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High degree of correlation between Ebola virus BSL-4 neutralization assays and pseudotyped VSV BSL-2 fluorescence reduction neutralization test

Konduru, Krishnamurthy, Shurtleff, Amy C., Bavari, Sina, Kaplan, Gerardo
Journal of virological methods 2018 v.254 pp. 1-7
Ebolavirus, Vesiculovirus, clinical trials, fluorescence, genes, glycoproteins, green fluorescent protein, humans, luciferase, morbidity, mortality, neutralization, neutralization tests, neutralizing antibodies, polyclonal antibodies, risk reduction, therapeutics, vaccine development, vaccines, viruses, Western Africa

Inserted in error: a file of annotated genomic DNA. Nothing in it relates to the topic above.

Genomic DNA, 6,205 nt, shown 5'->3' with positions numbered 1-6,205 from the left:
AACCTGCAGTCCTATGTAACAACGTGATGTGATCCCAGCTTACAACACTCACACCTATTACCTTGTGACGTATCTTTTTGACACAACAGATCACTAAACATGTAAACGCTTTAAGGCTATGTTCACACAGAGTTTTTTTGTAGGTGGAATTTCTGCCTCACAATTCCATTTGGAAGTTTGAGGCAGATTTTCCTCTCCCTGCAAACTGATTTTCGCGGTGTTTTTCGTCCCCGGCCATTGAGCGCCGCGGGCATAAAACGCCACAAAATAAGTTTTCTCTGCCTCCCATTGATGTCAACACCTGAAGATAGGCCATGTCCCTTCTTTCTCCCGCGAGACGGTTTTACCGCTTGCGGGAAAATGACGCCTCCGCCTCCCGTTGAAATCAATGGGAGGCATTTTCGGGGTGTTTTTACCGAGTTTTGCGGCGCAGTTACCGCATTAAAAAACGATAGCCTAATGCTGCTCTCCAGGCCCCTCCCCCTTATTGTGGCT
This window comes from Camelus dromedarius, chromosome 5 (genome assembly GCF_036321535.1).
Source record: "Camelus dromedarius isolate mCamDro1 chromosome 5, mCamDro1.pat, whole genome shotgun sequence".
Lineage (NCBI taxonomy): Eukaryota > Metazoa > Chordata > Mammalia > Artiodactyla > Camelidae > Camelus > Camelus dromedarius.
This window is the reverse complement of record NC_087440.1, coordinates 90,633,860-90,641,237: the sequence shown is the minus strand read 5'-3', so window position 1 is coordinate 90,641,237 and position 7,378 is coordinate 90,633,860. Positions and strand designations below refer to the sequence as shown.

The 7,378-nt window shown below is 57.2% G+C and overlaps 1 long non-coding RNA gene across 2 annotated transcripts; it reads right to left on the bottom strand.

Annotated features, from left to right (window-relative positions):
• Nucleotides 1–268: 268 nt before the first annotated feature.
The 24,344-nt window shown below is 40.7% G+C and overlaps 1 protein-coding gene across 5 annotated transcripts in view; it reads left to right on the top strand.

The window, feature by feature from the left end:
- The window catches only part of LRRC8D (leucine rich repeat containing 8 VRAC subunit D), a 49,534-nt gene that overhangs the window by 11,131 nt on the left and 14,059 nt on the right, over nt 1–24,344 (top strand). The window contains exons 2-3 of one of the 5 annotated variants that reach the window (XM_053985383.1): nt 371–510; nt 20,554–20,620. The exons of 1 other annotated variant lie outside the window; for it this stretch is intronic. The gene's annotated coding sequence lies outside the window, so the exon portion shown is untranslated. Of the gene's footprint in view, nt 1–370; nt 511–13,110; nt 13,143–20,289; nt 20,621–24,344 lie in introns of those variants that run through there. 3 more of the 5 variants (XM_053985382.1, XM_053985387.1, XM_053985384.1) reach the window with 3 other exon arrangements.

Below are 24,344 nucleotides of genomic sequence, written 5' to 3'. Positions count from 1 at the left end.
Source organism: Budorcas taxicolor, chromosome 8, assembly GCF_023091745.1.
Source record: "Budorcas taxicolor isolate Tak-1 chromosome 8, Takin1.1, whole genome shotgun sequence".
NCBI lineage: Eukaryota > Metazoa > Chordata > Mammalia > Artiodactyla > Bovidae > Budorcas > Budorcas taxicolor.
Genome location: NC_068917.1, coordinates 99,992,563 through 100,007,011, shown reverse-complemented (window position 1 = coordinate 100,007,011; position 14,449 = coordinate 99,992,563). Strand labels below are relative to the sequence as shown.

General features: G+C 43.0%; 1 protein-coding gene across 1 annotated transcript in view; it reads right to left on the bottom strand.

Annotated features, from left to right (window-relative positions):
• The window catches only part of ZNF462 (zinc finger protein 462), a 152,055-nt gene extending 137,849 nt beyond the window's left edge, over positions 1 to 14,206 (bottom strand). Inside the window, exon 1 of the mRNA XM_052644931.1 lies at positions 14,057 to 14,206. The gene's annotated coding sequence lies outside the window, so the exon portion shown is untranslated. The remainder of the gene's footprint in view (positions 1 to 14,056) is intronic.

Ebola virus (EBOV), classified as a category A agent by the CDC and NIH, requires BSL-4 containment and induces high morbidity and mortality in humans. The 2013–2015 epidemic in West Africa underscored the urgent need to develop vaccines and therapeutics to prevent and treat EBOV disease. Neutralization assays are needed to evaluate the efficacy of EBOV vaccines and antibody therapies. Pseudotyped viruses based on nonpathogenic or attenuated vectors reduce the risks involved in the evaluation of neutralizing antibodies against highly pathogenic viruses. Selectable markers, fluorescent proteins, and luciferase have been introduced into pseudotyped viruses for detection and quantitation purposes. The current study describes the development of a BSL-2 fluorescence reduction neutralization test (FRNT) using a recombinant vesicular stomatitis virus (VSV) in which the VSV-G envelope gene was replaced with the EBOV glycoprotein (GP) and green fluorescent protein (GFP) genes (rVSV-EBOVgp-GFP). Cells infected with rVSV-EBOVgp-GFP express GFP. Anti-GP neutralizing monoclonal and polyclonal antibodies blocked rVSV-EBOVgp-GFP infection preventing or reducing GFP fluorescence. The high degree of correlation between the EBOV BSL-2 FRNT and the BSL-4 plaque reduction neutralization test (PRNT), the accepted standard of EBOV neutralization tests, supports the use of the EBOV BSL-2 FRNT to evaluate neutralizing antibodies in clinical trials.